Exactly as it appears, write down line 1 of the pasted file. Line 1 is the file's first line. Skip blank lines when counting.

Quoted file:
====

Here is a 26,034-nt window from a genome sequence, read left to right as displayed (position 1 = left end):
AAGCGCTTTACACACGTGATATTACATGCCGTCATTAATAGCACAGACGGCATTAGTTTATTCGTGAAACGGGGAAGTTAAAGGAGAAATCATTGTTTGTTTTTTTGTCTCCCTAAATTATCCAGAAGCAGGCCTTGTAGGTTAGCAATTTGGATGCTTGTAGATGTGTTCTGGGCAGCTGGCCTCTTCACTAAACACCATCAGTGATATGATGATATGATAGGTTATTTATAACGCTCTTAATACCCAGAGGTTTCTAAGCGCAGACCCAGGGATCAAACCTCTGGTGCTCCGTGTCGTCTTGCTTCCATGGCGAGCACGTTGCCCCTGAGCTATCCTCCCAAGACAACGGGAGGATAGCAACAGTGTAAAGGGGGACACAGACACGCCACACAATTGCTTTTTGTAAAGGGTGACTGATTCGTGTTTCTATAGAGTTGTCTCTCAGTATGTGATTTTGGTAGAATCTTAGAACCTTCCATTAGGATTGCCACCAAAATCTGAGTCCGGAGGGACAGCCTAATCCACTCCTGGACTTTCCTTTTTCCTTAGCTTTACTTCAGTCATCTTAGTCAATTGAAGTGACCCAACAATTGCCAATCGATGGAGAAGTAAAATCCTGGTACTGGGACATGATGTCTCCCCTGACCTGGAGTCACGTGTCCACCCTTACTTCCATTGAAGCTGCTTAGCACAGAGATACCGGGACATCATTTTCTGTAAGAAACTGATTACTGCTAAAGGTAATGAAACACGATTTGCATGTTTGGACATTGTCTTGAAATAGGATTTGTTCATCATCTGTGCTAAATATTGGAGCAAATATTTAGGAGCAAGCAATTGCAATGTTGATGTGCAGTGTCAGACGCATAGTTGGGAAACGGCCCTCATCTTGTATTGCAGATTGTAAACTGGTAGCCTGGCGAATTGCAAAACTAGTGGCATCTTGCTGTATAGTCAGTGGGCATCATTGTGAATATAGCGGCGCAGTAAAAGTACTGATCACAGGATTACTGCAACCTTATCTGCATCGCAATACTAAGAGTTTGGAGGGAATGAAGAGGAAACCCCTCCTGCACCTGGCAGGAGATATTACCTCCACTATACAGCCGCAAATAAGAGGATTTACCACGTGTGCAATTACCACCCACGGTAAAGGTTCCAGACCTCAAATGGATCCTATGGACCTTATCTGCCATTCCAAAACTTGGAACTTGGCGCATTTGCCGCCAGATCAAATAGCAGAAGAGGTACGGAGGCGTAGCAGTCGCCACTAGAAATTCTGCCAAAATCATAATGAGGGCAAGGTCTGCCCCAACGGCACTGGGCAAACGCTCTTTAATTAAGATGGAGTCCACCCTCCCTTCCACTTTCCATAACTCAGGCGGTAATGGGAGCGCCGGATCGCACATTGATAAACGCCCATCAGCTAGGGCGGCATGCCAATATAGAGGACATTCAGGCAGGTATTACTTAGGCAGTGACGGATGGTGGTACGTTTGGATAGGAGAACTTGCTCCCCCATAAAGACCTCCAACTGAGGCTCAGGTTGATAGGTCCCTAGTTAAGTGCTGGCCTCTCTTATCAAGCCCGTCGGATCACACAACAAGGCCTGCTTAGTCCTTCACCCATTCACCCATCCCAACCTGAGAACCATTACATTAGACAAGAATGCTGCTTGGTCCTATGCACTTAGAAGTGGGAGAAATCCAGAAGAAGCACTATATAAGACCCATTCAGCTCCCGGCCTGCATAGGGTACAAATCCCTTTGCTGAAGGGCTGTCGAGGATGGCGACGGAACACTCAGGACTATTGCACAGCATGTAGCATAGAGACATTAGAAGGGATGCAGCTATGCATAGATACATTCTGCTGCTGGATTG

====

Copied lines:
Here is a 26,034-nt window from a genome sequence, read left to right as displayed (position 1 = left end):